The evolutionary origin of chordate segmentation: revisiting the enterocoel theory

Research paper by Takayuki Onai

Indexed on: 28 Feb '18Published on: 27 Feb '18Published in: Theory in Biosciences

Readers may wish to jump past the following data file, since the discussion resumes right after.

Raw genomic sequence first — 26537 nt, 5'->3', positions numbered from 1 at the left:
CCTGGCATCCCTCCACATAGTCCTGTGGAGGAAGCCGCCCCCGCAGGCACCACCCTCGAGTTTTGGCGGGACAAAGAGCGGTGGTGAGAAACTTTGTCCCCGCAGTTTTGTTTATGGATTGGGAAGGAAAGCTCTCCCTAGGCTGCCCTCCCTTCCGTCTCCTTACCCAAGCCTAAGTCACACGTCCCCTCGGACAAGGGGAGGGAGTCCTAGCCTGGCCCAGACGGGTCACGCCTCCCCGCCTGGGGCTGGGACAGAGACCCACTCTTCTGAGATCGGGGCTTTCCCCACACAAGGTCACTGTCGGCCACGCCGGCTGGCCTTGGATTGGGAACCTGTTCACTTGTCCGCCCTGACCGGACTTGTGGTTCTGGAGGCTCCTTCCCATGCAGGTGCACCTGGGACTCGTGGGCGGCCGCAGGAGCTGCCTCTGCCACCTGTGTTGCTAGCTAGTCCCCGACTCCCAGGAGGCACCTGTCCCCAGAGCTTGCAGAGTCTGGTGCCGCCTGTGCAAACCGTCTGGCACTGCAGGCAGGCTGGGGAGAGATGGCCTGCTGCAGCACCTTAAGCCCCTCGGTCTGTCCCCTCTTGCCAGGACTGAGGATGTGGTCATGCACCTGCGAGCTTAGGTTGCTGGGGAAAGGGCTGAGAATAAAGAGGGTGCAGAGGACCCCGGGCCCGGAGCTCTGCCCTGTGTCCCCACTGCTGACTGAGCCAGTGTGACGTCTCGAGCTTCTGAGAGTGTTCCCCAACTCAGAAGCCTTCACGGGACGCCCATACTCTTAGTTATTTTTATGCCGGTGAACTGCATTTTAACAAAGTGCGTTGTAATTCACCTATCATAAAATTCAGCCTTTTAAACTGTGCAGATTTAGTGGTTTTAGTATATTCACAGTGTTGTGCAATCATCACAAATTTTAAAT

One of the definitive characteristics of chordates (cephalochordates, vertebrates) is the somites, which are a series of paraxial mesodermal blocks exhibiting segmentation. The presence of somites in the basal chordate amphioxus and in vertebrates, but not in tunicates (the sister group of vertebrates), suggests that the tunicates lost the somites secondarily. Somites are patterned from anterior to posterior during embryogenesis. How such a segmental pattern evolved from deuterostome ancestors is mysterious. The classic enterocoel theory claims that chordate mesoderm evolved from the ancestral deuterostome mesoderm that organizes the trimeric body parts seen in extant hemichordates. Recent progress in molecular embryology has been tremendous, which has enabled us to test this classic theory. In this review, the history of the study on the evolution of the chordate mesoderm is summarized. This is followed by a review of the current understanding of genetic mapping on anterior/posterior (A/P) mesodermal patterning between chordates (cephalochordates, vertebrates) and a direct developing hemichordate (Saccoglossus kowalevskii). Finally, a possible scenario about the evolution of the chordate mesoderm from deuterostome ancestors is discussed.